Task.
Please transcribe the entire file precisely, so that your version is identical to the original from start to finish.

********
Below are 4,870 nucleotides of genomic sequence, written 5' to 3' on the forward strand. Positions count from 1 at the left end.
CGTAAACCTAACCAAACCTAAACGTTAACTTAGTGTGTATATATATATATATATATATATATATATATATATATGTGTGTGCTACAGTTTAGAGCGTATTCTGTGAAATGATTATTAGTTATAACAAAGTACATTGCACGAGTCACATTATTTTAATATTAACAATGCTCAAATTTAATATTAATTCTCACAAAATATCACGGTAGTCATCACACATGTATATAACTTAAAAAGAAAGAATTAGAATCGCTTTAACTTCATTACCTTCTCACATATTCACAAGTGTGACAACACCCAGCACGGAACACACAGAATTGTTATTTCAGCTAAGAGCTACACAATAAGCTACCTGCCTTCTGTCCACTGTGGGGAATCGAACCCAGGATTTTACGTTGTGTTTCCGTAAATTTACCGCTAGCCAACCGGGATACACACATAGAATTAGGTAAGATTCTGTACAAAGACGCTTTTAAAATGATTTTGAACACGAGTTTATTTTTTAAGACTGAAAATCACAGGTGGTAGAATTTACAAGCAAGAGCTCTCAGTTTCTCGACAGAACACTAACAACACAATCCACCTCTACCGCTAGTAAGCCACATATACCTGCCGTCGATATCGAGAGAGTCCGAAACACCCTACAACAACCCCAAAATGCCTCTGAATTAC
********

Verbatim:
Below are 4,870 nucleotides of genomic sequence, written 5' to 3' on the forward strand. Positions count from 1 at the left end.
CGTAAACCTAACCAAACCTAAACGTTAACTTAGTGTGTATATATATATATATATATATATATATATATATATATGTGTGTGCTACAGTTTAGAGCGTATTCTGTGAAATGATTATTAGTTATAACAAAGTACATTGCACGAGTCACATTATTTTAATATTAACAATGCTCAAATTTAATATTAATTCTCACAAAATATCACGGTAGTCATCACACATGTATATAACTTAAAAAGAAAGAATTAGAATCGCTTTAACTTCATTACCTTCTCACATATTCACAAGTGTGACAACACCCAGCACGGAACACACAGAATTGTTATTTCAGCTAAGAGCTACACAATAAGCTACCTGCCTTCTGTCCACTGTGGGGAATCGAACCCAGGATTTTACGTTGTGTTTCCGTAAATTTACCGCTAGCCAACCGGGATACACACATAGAATTAGGTAAGATTCTGTACAAAGACGCTTTTAAAATGATTTTGAACACGAGTTTATTTTTTAAGACTGAAAATCACAGGTGGTAGAATTTACAAGCAAGAGCTCTCAGTTTCTCGACAGAACACTAACAACACAATCCACCTCTACCGCTAGTAAGCCACATATACCTGCCGTCGATATCGAGAGAGTCCGAAACACCCTACAACAACCCCAAAATGCCTCTGAATTAC